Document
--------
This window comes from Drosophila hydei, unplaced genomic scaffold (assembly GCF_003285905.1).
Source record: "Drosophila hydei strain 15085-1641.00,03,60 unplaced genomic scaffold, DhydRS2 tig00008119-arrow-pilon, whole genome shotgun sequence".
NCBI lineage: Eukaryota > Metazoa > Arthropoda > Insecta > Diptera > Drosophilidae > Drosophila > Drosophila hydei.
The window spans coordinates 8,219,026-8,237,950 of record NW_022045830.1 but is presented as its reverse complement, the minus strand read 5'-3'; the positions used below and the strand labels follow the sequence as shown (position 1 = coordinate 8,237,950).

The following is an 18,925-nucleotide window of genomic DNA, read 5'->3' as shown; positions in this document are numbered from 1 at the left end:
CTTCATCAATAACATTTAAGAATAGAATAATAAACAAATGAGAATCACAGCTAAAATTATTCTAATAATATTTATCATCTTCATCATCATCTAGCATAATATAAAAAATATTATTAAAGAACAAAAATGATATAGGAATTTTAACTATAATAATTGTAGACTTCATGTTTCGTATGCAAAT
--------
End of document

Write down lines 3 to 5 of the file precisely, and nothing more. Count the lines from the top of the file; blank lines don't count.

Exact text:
NCBI lineage: Eukaryota > Metazoa > Arthropoda > Insecta > Diptera > Drosophilidae > Drosophila > Drosophila hydei.
The window spans coordinates 8,219,026-8,237,950 of record NW_022045830.1 but is presented as its reverse complement, the minus strand read 5'-3'; the positions used below and the strand labels follow the sequence as shown (position 1 = coordinate 8,237,950).

The following is an 18,925-nucleotide window of genomic DNA, read 5'->3' as shown; positions in this document are numbered from 1 at the left end: